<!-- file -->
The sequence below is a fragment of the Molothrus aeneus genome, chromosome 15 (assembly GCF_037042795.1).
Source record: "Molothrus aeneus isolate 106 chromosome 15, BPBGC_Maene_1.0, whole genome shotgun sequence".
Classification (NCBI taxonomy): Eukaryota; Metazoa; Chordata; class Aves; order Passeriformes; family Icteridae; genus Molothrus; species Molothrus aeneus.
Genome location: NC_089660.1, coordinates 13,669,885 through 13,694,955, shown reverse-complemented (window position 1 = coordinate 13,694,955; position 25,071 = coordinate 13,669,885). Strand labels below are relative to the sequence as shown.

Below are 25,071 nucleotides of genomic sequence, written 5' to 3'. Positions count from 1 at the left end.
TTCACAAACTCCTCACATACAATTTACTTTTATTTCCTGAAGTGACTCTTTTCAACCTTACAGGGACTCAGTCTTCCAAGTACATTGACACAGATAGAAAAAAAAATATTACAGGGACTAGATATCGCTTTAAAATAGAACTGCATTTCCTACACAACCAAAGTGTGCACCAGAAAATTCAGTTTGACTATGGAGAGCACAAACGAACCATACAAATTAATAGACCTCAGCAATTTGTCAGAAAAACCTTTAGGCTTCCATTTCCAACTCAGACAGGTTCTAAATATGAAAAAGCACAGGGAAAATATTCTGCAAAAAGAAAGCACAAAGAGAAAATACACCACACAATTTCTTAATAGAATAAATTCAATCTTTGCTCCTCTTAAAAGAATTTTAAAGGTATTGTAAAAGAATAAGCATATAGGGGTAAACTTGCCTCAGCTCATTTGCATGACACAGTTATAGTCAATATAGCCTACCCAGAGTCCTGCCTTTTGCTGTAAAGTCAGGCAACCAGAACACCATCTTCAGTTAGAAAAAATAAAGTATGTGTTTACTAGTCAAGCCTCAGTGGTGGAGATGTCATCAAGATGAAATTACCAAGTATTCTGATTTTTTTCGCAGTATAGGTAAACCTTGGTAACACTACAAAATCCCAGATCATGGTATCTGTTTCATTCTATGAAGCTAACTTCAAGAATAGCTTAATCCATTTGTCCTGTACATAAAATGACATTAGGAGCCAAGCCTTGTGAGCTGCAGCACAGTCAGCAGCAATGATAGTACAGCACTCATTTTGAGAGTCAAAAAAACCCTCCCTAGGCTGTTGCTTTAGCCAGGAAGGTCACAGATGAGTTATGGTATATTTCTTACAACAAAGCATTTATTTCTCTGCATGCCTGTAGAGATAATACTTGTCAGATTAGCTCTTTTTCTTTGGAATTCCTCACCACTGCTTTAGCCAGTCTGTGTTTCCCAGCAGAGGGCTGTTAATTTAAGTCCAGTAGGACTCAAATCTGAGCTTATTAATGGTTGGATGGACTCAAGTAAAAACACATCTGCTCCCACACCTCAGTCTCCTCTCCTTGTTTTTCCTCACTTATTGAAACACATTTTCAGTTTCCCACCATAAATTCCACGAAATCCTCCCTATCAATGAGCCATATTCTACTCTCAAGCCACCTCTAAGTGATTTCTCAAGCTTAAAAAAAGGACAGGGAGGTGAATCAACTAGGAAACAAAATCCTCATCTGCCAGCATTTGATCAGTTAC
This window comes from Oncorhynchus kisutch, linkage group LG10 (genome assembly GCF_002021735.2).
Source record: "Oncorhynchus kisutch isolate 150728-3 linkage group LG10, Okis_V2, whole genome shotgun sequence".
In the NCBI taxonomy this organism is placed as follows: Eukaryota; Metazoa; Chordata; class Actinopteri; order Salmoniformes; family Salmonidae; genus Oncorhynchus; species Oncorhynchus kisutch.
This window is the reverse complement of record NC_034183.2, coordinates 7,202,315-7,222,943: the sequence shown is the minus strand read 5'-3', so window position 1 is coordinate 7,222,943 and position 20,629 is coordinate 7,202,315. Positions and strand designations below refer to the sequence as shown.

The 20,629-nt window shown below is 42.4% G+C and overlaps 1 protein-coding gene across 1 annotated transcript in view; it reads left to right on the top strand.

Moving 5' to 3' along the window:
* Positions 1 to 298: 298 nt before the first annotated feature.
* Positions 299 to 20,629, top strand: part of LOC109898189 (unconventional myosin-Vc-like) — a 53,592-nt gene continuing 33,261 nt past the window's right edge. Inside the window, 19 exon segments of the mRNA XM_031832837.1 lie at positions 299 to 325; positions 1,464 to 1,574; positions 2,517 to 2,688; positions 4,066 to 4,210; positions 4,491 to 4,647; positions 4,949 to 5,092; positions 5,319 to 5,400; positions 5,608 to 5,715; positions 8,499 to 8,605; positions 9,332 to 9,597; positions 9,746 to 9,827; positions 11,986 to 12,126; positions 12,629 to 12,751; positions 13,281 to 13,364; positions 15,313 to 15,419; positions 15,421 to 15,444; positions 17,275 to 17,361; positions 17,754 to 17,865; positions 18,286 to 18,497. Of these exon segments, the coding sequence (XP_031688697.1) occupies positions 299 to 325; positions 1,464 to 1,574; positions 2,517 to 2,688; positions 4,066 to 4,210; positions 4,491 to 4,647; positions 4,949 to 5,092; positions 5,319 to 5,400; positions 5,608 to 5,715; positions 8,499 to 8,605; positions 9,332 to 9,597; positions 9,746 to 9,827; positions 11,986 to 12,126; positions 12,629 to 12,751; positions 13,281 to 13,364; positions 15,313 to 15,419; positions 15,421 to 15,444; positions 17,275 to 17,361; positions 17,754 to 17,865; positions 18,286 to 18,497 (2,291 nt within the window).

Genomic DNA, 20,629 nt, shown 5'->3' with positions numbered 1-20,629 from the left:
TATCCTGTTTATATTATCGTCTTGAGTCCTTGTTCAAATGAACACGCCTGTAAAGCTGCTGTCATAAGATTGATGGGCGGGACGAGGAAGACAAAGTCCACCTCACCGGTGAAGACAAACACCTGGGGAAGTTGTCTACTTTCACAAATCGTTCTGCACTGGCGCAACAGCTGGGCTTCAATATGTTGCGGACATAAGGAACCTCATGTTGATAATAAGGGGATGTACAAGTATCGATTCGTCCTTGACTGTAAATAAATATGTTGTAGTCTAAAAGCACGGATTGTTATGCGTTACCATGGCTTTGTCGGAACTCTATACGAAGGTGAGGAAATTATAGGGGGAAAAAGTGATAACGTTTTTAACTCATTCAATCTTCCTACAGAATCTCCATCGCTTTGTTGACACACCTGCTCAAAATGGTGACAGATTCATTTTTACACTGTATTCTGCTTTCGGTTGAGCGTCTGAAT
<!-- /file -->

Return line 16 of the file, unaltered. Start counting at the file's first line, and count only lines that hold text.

TATCCTGTTTATATTATCGTCTTGAGTCCTTGTTCAAATGAACACGCCTGTAAAGCTGCTGTCATAAGATTGATGGGCGGGACGAGGAAGACAAAGTCCACCTCACCGGTGAAGACAAACACCTGGGGAAGTTGTCTACTTTCACAAATCGTTCTGCACTGGCGCAACAGCTGGGCTTCAATATGTTGCGGACATAAGGAACCTCATGTTGATAATAAGGGGATGTACAAGTATCGATTCGTCCTTGACTGTAAATAAATATGTTGTAGTCTAAAAGCACGGATTGTTATGCGTTACCATGGCTTTGTCGGAACTCTATACGAAGGTGAGGAAATTATAGGGGGAAAAAGTGATAACGTTTTTAACTCATTCAATCTTCCTACAGAATCTCCATCGCTTTGTTGACACACCTGCTCAAAATGGTGACAGATTCATTTTTACACTGTATTCTGCTTTCGGTTGAGCGTCTGAAT